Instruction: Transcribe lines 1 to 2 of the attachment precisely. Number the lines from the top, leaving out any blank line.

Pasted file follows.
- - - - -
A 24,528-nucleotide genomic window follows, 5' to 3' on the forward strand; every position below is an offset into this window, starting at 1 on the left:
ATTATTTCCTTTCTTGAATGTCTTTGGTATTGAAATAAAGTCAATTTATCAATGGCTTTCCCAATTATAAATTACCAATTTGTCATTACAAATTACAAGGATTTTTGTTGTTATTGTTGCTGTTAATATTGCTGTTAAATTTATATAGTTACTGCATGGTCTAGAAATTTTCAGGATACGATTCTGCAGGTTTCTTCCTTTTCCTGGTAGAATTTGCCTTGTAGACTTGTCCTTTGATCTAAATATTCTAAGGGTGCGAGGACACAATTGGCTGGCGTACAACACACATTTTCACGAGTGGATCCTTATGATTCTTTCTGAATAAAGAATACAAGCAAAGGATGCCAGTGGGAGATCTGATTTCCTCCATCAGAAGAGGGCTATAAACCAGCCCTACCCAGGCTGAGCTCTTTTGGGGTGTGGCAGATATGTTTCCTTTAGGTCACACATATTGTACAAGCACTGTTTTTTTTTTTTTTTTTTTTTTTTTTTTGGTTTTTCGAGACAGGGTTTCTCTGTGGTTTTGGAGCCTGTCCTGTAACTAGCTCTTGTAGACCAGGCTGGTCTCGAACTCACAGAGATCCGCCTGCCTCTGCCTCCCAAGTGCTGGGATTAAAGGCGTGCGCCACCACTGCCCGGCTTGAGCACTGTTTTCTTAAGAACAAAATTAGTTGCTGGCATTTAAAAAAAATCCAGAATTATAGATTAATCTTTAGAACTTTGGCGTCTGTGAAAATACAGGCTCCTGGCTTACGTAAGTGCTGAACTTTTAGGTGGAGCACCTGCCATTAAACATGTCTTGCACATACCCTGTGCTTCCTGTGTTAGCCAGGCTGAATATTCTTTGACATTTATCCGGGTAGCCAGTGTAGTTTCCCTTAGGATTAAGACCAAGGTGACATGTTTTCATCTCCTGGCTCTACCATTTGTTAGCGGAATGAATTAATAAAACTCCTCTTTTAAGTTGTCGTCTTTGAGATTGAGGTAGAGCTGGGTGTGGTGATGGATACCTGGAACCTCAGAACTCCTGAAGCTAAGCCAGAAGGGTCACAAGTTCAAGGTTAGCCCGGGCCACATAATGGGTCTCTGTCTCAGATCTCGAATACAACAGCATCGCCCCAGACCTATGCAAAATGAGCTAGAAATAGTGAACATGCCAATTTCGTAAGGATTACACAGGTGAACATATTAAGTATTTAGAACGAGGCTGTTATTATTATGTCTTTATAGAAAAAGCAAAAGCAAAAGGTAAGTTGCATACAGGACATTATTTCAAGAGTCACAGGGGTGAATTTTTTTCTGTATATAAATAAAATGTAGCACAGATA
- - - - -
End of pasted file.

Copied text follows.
A 24,528-nucleotide genomic window follows, 5' to 3' on the forward strand; every position below is an offset into this window, starting at 1 on the left:
ATTATTTCCTTTCTTGAATGTCTTTGGTATTGAAATAAAGTCAATTTATCAATGGCTTTCCCAATTATAAATTACCAATTTGTCATTACAAATTACAAGGATTTTTGTTGTTATTGTTGCTGTTAATATTGCTGTTAAATTTATATAGTTACTGCATGGTCTAGAAATTTTCAGGATACGATTCTGCAGGTTTCTTCCTTTTCCTGGTAGAATTTGCCTTGTAGACTTGTCCTTTGATCTAAATATTCTAAGGGTGCGAGGACACAATTGGCTGGCGTACAACACACATTTTCACGAGTGGATCCTTATGATTCTTTCTGAATAAAGAATACAAGCAAAGGATGCCAGTGGGAGATCTGATTTCCTCCATCAGAAGAGGGCTATAAACCAGCCCTACCCAGGCTGAGCTCTTTTGGGGTGTGGCAGATATGTTTCCTTTAGGTCACACATATTGTACAAGCACTGTTTTTTTTTTTTTTTTTTTTTTTTTTTTGGTTTTTCGAGACAGGGTTTCTCTGTGGTTTTGGAGCCTGTCCTGTAACTAGCTCTTGTAGACCAGGCTGGTCTCGAACTCACAGAGATCCGCCTGCCTCTGCCTCCCAAGTGCTGGGATTAAAGGCGTGCGCCACCACTGCCCGGCTTGAGCACTGTTTTCTTAAGAACAAAATTAGTTGCTGGCATTTAAAAAAAATCCAGAATTATAGATTAATCTTTAGAACTTTGGCGTCTGTGAAAATACAGGCTCCTGGCTTACGTAAGTGCTGAACTTTTAGGTGGAGCACCTGCCATTAAACATGTCTTGCACATACCCTGTGCTTCCTGTGTTAGCCAGGCTGAATATTCTTTGACATTTATCCGGGTAGCCAGTGTAGTTTCCCTTAGGATTAAGACCAAGGTGACATGTTTTCATCTCCTGGCTCTACCATTTGTTAGCGGAATGAATTAATAAAACTCCTCTTTTAAGTTGTCGTCTTTGAGATTGAGGTAGAGCTGGGTGTGGTGATGGATACCTGGAACCTCAGAACTCCTGAAGCTAAGCCAGAAGGGTCACAAGTTCAAGGTTAGCCCGGGCCACATAATGGGTCTCTGTCTCAGATCTCGAATACAACAGCATCGCCCCAGACCTATGCAAAATGAGCTAGAAATAGTGAACATGCCAATTTCGTAAGGATTACACAGGTGAACATATTAAGTATTTAGAACGAGGCTGTTATTATTATGTCTTTATAGAAAAAGCAAAAGCAAAAGGTAAGTTGCATACAGGACATTATTTCAAGAGTCACAGGGGTGAATTTTTTTCTGTATATAAATAAAATGTAGCACAGATA